Are you asking the right HR questions?
Recruiting staff, especially for small companies has its risks as everyone want to look good.
As the Semler story below emphasizes everyone is highlighting the positive but just maybe there is a way to ask the “right” questions in an interview or assessment to get a more realistic idea of the suitability of candidates.
For example I’d want to know what people are like when the chips are down. How did they recover a tough situation at a previous workplace. The reality of small businesses is that the outlook can change fast.
The best staff can think on their feet and recover when there are mistakes and that is when character and integrity are tested the most.
And for a start-up company I’d definitely want to know if they had EVER risked their own money. I’d want staff to act in the best interests of investors and if they already have experience of risking their own capital then that might be a useful indicator.
Ricardo Semler was interviewed for a feature Strategy+Business and he explained Semco HR practice as follows…
Then Mr. Semler segues into his perennial theme: the habits of thought that can change rigid, dehumanizing workplaces into engaging, productive ones.
As he writes in The Seven-Day Weekend, “Our ‘architecture’ is really the sum of all the conventional business practices we avoid.” Consider, for example, typical employee recruitment.
“It is like Internet dating,” says Mr. Semler. “I’m always six foot, four inches, and I look like Brad Pitt; you are always Cindy Crawford or Angelina Jolie.
In the recruitment process, we put out fraudulent stuff about the company, like we’re going to double our earnings, leaving out that we’re also transferring all production to Vietnam in a year.
You forget to tell us that you have fits of rage, that you worked six months here, six months there, and it’s not on your resume. Then we meet at a bar and decide to marry. What are the chances that is going to work?” he asks.
At Semco, by contrast, “We put out ads that are realistic,” says Mr. Semler. “We don’t have an HR department, so the person who has the opening will take the stack [of applications] and distribute it for review.
We wind up with a group of 35 people in a room, 15 of whom are candidates. When that conversation ends, our people will pick three for further interviews. They’ll come back several times. By the time we decide to marry, we know a lot about these people. That leaves us with 2 percent turnover in an industry with 18.”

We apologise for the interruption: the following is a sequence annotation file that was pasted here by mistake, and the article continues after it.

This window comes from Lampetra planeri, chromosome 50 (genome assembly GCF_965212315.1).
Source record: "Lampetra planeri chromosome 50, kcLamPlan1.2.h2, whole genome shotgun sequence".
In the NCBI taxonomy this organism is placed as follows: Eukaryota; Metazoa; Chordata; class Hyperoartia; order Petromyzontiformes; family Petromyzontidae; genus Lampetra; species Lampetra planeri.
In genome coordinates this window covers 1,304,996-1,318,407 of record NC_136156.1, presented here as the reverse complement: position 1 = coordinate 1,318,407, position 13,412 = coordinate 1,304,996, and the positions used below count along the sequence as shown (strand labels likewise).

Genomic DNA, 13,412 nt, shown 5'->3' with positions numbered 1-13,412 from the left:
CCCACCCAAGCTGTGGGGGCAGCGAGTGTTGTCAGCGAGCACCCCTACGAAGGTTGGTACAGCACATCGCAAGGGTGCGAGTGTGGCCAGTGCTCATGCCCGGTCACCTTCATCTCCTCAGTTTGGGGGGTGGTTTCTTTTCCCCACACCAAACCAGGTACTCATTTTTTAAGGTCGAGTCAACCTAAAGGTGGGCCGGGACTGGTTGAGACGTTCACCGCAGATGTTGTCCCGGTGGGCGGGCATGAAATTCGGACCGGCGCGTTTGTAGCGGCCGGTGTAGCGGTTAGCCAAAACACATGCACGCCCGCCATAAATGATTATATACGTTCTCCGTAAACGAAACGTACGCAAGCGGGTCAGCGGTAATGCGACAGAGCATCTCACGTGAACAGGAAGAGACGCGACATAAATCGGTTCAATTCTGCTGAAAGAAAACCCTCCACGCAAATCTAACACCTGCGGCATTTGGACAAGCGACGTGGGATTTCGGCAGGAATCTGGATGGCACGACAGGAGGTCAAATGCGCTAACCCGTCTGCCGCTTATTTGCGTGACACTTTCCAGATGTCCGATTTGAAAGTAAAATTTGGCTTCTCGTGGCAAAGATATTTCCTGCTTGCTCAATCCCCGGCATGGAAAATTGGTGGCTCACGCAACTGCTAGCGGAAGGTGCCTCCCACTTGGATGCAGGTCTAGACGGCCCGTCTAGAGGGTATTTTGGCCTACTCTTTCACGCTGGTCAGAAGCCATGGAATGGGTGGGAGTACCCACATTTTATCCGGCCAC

I have been testing out VortexDNA as a way to better understand the underlying intentions and most likely behaviours and outcomes. The system is a platform to help make the web a more relevant place and has the ability to decode some of the key motivations of its members. To quote from that site..
“Your Vortex DNA profile is a map of who you are – the beliefs about yourself that create your world. Each strand of your DNA is highlighted according to it’s relevancy to you.”
“VortexDNA has mapped the genome of human intention – the mind-DNA that predicts human characteristics. Advancing our understanding of how belief creates our world, the human intention genome opens up a new era of science and human empowerment.”
As a business technology VortexDNA is useful because
“VortexDNA technology tells you, accurately, what your users are likely to care about.
In an independently verified trial against Google SearchTM, VortexDNA technology proved its ability to increase the relevance of search results by up to 14%, which translated into a 3% improvement in click rates.
VortexDNA is easy to install and complements your existing search/recommendation technologies.”
All of which brings me back to my original thought. If we can get an idea of what staff might do / have done under pressure in the past – we can better understand their intentions and motivations. It is also much more obvious what people care about when the chips are down – so to speak.
In asking the right questions knowing what is in the DNA of our prospective recruits could be very helpful. This includes attitudes, intentions and beliefs which are all influences of future behavior in my view.
What do you think? What are other great HR questions?
Note: Vortex DNA has many business applications – have only scratched the surface here.